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Barack Obama, 2012, for sure!
Barack Obama, 2012, for sure! And here's why:
Osama Bin Laden is gone. Many al Qaeda and Taliban leaders are gone as well. Terrorist factions around the globe have been weakened. Our military men and women, sons and daughters, husbands and wives, mothers and fathers are home from Iraq. More of our military men and women will be coming home soon from Afghanistan. The continuing health care, benefits, support and jobs for returning veterans have received increased attention. We are fighting necessary wars smarter. We have outlawed torture. The esteem of the United States and its citizens has risen higher in the world, making the U.S. a stronger global power and making it easier for us to do business with international trading partners.
Our health care system is on the mend. More Americans are now covered by health insurance, and for many more it has become more affordable. More children and young adults have access to affordable health care. Patient rights have been afforded greater protection. The trend toward universal health care coverage spreads America's substantial medical costs more fairly across our citizenry. Insurance companies and medical providers are being held more accountable. Basic preventive services are now covered for many of our citizens. Medicare and Medicaid have been shored up.
The stock market is on the rise, and with it, the retirement funds and savings of millions of Americans. There is now greater oversight of the nation's multivariate financial industry, making a repeat of the latest deep and long recession less likely. A recent settlement with major lending concerns will ease some of the negative pressures on the foreclosed, the financially underwater, and the real estate, housing and construction markets. General Motors and Chrysler are still today viable and strengthening companies — with many jobs preserved, many additional jobs already filled, and many more jobs for the future — due to the Federal government's intervention during the latest recession. Funds used to shore up the nation's financial markets have been repaid, in many cases with interest, and our financial infrastructure is on a more solid footing than it had been. The severe recession that threatened another Great Depression has ended, and economic recovery continues. Jobs are again being created in substantial numbers across the land. Consumer confidence is lifting, and the consumer spending that comprises a great part of the national GDP is on the rise. Consumers now have protection at the Federal level against unfair and deceptive financial practices.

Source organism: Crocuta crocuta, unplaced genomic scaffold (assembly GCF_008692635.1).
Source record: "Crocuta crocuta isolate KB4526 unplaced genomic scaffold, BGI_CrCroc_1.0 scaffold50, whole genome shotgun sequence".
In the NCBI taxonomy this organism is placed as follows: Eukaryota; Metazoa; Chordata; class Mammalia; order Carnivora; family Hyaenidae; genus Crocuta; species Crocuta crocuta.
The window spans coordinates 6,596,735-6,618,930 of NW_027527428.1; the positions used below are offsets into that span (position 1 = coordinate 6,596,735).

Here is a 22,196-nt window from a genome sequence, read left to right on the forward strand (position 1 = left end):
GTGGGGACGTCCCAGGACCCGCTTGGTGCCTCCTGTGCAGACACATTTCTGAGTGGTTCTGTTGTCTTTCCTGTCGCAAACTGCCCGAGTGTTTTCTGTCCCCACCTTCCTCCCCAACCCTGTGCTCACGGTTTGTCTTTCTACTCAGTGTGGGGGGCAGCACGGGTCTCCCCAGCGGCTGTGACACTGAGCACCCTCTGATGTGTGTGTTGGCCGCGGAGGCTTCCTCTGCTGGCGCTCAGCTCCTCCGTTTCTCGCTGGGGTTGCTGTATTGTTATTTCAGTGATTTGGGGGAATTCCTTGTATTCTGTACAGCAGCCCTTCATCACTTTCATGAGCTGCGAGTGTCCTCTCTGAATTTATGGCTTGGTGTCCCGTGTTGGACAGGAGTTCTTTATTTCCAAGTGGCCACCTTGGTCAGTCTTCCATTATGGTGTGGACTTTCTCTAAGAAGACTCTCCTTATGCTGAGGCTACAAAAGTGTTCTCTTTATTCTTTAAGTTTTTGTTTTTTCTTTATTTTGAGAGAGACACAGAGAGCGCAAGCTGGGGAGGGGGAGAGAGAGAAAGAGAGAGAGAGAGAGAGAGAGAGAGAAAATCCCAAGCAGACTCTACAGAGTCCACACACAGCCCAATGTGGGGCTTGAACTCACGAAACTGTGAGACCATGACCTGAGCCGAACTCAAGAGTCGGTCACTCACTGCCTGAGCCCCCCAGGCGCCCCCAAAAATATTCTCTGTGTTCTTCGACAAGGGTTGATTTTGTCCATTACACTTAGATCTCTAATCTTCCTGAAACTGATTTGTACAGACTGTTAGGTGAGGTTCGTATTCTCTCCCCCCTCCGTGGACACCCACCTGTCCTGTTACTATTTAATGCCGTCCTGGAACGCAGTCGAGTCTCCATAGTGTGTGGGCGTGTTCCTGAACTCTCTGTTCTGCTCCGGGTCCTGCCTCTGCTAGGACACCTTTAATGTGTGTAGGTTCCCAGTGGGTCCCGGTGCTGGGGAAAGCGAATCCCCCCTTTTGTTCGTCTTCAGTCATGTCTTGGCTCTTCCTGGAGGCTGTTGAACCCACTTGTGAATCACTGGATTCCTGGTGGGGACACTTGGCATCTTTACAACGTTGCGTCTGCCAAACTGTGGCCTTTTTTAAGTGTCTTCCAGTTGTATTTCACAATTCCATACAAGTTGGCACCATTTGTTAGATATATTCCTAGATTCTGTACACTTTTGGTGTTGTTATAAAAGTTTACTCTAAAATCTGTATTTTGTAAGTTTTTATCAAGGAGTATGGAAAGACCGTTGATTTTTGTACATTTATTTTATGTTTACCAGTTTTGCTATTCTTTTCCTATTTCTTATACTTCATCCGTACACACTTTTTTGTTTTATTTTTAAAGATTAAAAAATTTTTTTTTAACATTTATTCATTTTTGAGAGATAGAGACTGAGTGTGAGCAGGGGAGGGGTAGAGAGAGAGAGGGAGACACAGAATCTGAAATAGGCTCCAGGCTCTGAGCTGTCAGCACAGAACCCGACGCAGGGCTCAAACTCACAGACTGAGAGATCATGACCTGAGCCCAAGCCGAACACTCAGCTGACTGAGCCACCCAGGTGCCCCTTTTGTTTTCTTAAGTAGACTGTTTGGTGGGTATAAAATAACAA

The size of the Federal Government, and its impact on businesses both great and small, has been reduced. Many unnecessary and redundant regulations have been rolled back, and a number of superfluous agencies have been eliminated. The Federal Budget is being methodically pared down, as the nation moves closer to a balanced budget. Tax relief has been provided to millions of middle- and lower-income Americans. Unemployment benefits have been substantially extended for many, and employment incentives have been offered to businesses both large and small. Education benefits have been expanded, and student loan repayment schedules eased. Greater emphasis has shifted to the STEM — science, technology, engineering and mathematics — fields, to make Americans more competitive, both globally and at home. We are at last seeing progress in educational reform: teacher pay linked to performance, innovative teaching methods, the growth in charter schools.
The country is becoming a more tolerant society. Our political process is increasingly open to all views on all topics. Gays may now rightfully and freely serve in our armed forces. States are beginning to recognize the right to same-sex marriage. The outbursts of Islamaphobia that sporadically followed 9/11 have diminished. We have begun the long and complex development of appropriate immigration regulation. The issue of income disparity in the United States has moved into the spotlight.
After years of diminished expectations and dashed hopes, Americans are now beginning to see opportunity and promise. The dream that the next generation may be able to do better and to live better than the current generation is again being rekindled.
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